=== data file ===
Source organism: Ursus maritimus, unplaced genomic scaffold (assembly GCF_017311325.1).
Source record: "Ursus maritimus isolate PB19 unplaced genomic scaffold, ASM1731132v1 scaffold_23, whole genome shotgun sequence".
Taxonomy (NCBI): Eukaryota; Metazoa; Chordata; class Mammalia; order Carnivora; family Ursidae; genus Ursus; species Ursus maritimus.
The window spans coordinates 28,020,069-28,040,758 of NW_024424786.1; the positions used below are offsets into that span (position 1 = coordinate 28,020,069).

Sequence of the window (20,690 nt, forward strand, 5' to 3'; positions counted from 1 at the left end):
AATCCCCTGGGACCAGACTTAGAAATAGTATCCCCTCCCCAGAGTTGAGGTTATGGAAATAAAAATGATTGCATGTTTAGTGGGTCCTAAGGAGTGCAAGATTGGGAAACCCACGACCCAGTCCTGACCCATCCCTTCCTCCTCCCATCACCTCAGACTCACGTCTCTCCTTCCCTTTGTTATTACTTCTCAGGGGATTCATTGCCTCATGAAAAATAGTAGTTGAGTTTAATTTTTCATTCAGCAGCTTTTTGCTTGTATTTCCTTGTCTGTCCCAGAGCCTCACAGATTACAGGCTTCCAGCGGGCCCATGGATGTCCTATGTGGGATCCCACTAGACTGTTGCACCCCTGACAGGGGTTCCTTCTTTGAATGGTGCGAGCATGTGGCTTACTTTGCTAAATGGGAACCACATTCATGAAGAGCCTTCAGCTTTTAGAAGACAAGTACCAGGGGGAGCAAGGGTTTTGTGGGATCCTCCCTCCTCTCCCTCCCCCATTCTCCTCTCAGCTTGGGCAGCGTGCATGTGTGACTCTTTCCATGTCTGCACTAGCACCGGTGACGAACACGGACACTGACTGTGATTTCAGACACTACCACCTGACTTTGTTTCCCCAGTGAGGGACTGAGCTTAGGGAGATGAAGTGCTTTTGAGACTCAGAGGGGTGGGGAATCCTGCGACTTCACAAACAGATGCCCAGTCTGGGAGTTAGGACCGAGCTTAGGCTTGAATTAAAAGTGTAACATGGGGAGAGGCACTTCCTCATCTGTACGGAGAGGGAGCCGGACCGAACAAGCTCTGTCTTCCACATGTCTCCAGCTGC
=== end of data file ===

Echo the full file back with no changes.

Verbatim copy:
Source organism: Ursus maritimus, unplaced genomic scaffold (assembly GCF_017311325.1).
Source record: "Ursus maritimus isolate PB19 unplaced genomic scaffold, ASM1731132v1 scaffold_23, whole genome shotgun sequence".
Taxonomy (NCBI): Eukaryota; Metazoa; Chordata; class Mammalia; order Carnivora; family Ursidae; genus Ursus; species Ursus maritimus.
The window spans coordinates 28,020,069-28,040,758 of NW_024424786.1; the positions used below are offsets into that span (position 1 = coordinate 28,020,069).

Sequence of the window (20,690 nt, forward strand, 5' to 3'; positions counted from 1 at the left end):
AATCCCCTGGGACCAGACTTAGAAATAGTATCCCCTCCCCAGAGTTGAGGTTATGGAAATAAAAATGATTGCATGTTTAGTGGGTCCTAAGGAGTGCAAGATTGGGAAACCCACGACCCAGTCCTGACCCATCCCTTCCTCCTCCCATCACCTCAGACTCACGTCTCTCCTTCCCTTTGTTATTACTTCTCAGGGGATTCATTGCCTCATGAAAAATAGTAGTTGAGTTTAATTTTTCATTCAGCAGCTTTTTGCTTGTATTTCCTTGTCTGTCCCAGAGCCTCACAGATTACAGGCTTCCAGCGGGCCCATGGATGTCCTATGTGGGATCCCACTAGACTGTTGCACCCCTGACAGGGGTTCCTTCTTTGAATGGTGCGAGCATGTGGCTTACTTTGCTAAATGGGAACCACATTCATGAAGAGCCTTCAGCTTTTAGAAGACAAGTACCAGGGGGAGCAAGGGTTTTGTGGGATCCTCCCTCCTCTCCCTCCCCCATTCTCCTCTCAGCTTGGGCAGCGTGCATGTGTGACTCTTTCCATGTCTGCACTAGCACCGGTGACGAACACGGACACTGACTGTGATTTCAGACACTACCACCTGACTTTGTTTCCCCAGTGAGGGACTGAGCTTAGGGAGATGAAGTGCTTTTGAGACTCAGAGGGGTGGGGAATCCTGCGACTTCACAAACAGATGCCCAGTCTGGGAGTTAGGACCGAGCTTAGGCTTGAATTAAAAGTGTAACATGGGGAGAGGCACTTCCTCATCTGTACGGAGAGGGAGCCGGACCGAACAAGCTCTGTCTTCCACATGTCTCCAGCTGC